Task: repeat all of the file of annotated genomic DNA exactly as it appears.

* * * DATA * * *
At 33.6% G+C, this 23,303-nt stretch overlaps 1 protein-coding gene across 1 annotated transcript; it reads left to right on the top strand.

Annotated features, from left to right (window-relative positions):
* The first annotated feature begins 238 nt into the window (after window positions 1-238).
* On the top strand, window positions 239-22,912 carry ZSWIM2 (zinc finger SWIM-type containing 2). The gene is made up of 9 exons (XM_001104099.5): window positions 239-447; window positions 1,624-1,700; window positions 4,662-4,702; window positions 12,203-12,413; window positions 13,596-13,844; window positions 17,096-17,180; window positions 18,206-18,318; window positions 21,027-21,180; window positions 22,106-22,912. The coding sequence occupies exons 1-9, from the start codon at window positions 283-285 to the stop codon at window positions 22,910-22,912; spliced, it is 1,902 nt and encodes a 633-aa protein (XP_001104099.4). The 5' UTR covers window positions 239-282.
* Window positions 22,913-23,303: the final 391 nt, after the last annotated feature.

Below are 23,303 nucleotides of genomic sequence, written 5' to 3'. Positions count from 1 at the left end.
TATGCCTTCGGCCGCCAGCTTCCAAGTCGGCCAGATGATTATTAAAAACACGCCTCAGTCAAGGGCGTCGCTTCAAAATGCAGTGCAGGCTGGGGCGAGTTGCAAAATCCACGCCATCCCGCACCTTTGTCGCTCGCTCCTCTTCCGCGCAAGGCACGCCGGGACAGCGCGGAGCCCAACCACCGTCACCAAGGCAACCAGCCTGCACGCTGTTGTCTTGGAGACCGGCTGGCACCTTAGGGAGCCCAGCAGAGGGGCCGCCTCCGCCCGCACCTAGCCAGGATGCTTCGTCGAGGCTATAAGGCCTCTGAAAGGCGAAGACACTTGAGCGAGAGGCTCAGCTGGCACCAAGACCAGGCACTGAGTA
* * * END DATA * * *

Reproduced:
At 33.6% G+C, this 23,303-nt stretch overlaps 1 protein-coding gene across 1 annotated transcript; it reads left to right on the top strand.

Annotated features, from left to right (window-relative positions):
* The first annotated feature begins 238 nt into the window (after window positions 1-238).
* On the top strand, window positions 239-22,912 carry ZSWIM2 (zinc finger SWIM-type containing 2). The gene is made up of 9 exons (XM_001104099.5): window positions 239-447; window positions 1,624-1,700; window positions 4,662-4,702; window positions 12,203-12,413; window positions 13,596-13,844; window positions 17,096-17,180; window positions 18,206-18,318; window positions 21,027-21,180; window positions 22,106-22,912. The coding sequence occupies exons 1-9, from the start codon at window positions 283-285 to the stop codon at window positions 22,910-22,912; spliced, it is 1,902 nt and encodes a 633-aa protein (XP_001104099.4). The 5' UTR covers window positions 239-282.
* Window positions 22,913-23,303: the final 391 nt, after the last annotated feature.

Below are 23,303 nucleotides of genomic sequence, written 5' to 3'. Positions count from 1 at the left end.
TATGCCTTCGGCCGCCAGCTTCCAAGTCGGCCAGATGATTATTAAAAACACGCCTCAGTCAAGGGCGTCGCTTCAAAATGCAGTGCAGGCTGGGGCGAGTTGCAAAATCCACGCCATCCCGCACCTTTGTCGCTCGCTCCTCTTCCGCGCAAGGCACGCCGGGACAGCGCGGAGCCCAACCACCGTCACCAAGGCAACCAGCCTGCACGCTGTTGTCTTGGAGACCGGCTGGCACCTTAGGGAGCCCAGCAGAGGGGCCGCCTCCGCCCGCACCTAGCCAGGATGCTTCGTCGAGGCTATAAGGCCTCTGAAAGGCGAAGACACTTGAGCGAGAGGCTCAGCTGGCACCAAGACCAGGCACTGAGTA